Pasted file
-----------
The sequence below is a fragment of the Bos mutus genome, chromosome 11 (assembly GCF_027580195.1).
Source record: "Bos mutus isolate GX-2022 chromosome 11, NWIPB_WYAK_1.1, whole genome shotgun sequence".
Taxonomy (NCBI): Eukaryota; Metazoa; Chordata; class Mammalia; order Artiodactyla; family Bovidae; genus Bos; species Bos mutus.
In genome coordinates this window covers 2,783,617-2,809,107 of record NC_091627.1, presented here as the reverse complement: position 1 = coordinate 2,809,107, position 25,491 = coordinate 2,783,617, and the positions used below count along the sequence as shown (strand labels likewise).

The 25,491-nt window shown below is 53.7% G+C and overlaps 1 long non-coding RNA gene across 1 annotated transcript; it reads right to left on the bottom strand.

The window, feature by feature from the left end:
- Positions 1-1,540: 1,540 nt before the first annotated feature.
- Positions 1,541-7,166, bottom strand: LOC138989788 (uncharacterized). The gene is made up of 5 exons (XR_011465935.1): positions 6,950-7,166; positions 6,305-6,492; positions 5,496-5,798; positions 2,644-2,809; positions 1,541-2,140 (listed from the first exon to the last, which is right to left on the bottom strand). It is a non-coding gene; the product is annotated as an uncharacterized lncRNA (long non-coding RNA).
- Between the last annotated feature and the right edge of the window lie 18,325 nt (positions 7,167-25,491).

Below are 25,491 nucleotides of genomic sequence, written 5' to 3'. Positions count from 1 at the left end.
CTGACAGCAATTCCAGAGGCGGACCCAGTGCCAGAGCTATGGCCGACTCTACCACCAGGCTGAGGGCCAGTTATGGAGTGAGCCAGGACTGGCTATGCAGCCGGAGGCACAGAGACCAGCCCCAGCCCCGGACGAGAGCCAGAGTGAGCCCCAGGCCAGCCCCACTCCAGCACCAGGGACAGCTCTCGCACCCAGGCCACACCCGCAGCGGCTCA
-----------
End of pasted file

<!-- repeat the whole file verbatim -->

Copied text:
The sequence below is a fragment of the Bos mutus genome, chromosome 11 (assembly GCF_027580195.1).
Source record: "Bos mutus isolate GX-2022 chromosome 11, NWIPB_WYAK_1.1, whole genome shotgun sequence".
Taxonomy (NCBI): Eukaryota; Metazoa; Chordata; class Mammalia; order Artiodactyla; family Bovidae; genus Bos; species Bos mutus.
In genome coordinates this window covers 2,783,617-2,809,107 of record NC_091627.1, presented here as the reverse complement: position 1 = coordinate 2,809,107, position 25,491 = coordinate 2,783,617, and the positions used below count along the sequence as shown (strand labels likewise).

The 25,491-nt window shown below is 53.7% G+C and overlaps 1 long non-coding RNA gene across 1 annotated transcript; it reads right to left on the bottom strand.

The window, feature by feature from the left end:
- Positions 1-1,540: 1,540 nt before the first annotated feature.
- Positions 1,541-7,166, bottom strand: LOC138989788 (uncharacterized). The gene is made up of 5 exons (XR_011465935.1): positions 6,950-7,166; positions 6,305-6,492; positions 5,496-5,798; positions 2,644-2,809; positions 1,541-2,140 (listed from the first exon to the last, which is right to left on the bottom strand). It is a non-coding gene; the product is annotated as an uncharacterized lncRNA (long non-coding RNA).
- Between the last annotated feature and the right edge of the window lie 18,325 nt (positions 7,167-25,491).

Below are 25,491 nucleotides of genomic sequence, written 5' to 3'. Positions count from 1 at the left end.
CTGACAGCAATTCCAGAGGCGGACCCAGTGCCAGAGCTATGGCCGACTCTACCACCAGGCTGAGGGCCAGTTATGGAGTGAGCCAGGACTGGCTATGCAGCCGGAGGCACAGAGACCAGCCCCAGCCCCGGACGAGAGCCAGAGTGAGCCCCAGGCCAGCCCCACTCCAGCACCAGGGACAGCTCTCGCACCCAGGCCACACCCGCAGCGGCTCA